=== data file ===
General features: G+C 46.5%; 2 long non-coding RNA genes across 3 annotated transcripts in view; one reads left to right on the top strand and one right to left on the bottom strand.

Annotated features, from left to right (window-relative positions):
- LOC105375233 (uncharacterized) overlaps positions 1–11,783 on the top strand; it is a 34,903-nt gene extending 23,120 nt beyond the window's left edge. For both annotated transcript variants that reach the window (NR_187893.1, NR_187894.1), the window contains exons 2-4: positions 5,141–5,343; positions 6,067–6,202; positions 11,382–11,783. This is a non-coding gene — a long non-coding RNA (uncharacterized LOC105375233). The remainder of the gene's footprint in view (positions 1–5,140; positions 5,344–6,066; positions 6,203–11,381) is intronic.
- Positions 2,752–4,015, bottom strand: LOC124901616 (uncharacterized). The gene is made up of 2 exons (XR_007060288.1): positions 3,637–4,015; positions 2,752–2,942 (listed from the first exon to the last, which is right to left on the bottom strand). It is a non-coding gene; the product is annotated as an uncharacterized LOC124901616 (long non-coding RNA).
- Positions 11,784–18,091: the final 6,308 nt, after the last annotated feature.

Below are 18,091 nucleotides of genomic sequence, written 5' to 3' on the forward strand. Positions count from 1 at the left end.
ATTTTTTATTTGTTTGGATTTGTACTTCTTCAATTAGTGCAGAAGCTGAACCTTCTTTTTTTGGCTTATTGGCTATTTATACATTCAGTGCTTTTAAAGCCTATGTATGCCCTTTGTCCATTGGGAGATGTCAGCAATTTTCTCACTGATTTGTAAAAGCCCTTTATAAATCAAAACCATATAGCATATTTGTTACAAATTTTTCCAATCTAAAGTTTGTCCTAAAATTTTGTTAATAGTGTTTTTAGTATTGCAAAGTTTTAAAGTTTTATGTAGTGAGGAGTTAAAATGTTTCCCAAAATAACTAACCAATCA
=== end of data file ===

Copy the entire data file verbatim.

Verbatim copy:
General features: G+C 46.5%; 2 long non-coding RNA genes across 3 annotated transcripts in view; one reads left to right on the top strand and one right to left on the bottom strand.

Annotated features, from left to right (window-relative positions):
- LOC105375233 (uncharacterized) overlaps positions 1–11,783 on the top strand; it is a 34,903-nt gene extending 23,120 nt beyond the window's left edge. For both annotated transcript variants that reach the window (NR_187893.1, NR_187894.1), the window contains exons 2-4: positions 5,141–5,343; positions 6,067–6,202; positions 11,382–11,783. This is a non-coding gene — a long non-coding RNA (uncharacterized LOC105375233). The remainder of the gene's footprint in view (positions 1–5,140; positions 5,344–6,066; positions 6,203–11,381) is intronic.
- Positions 2,752–4,015, bottom strand: LOC124901616 (uncharacterized). The gene is made up of 2 exons (XR_007060288.1): positions 3,637–4,015; positions 2,752–2,942 (listed from the first exon to the last, which is right to left on the bottom strand). It is a non-coding gene; the product is annotated as an uncharacterized LOC124901616 (long non-coding RNA).
- Positions 11,784–18,091: the final 6,308 nt, after the last annotated feature.

Below are 18,091 nucleotides of genomic sequence, written 5' to 3' on the forward strand. Positions count from 1 at the left end.
ATTTTTTATTTGTTTGGATTTGTACTTCTTCAATTAGTGCAGAAGCTGAACCTTCTTTTTTTGGCTTATTGGCTATTTATACATTCAGTGCTTTTAAAGCCTATGTATGCCCTTTGTCCATTGGGAGATGTCAGCAATTTTCTCACTGATTTGTAAAAGCCCTTTATAAATCAAAACCATATAGCATATTTGTTACAAATTTTTCCAATCTAAAGTTTGTCCTAAAATTTTGTTAATAGTGTTTTTAGTATTGCAAAGTTTTAAAGTTTTATGTAGTGAGGAGTTAAAATGTTTCCCAAAATAACTAACCAATCA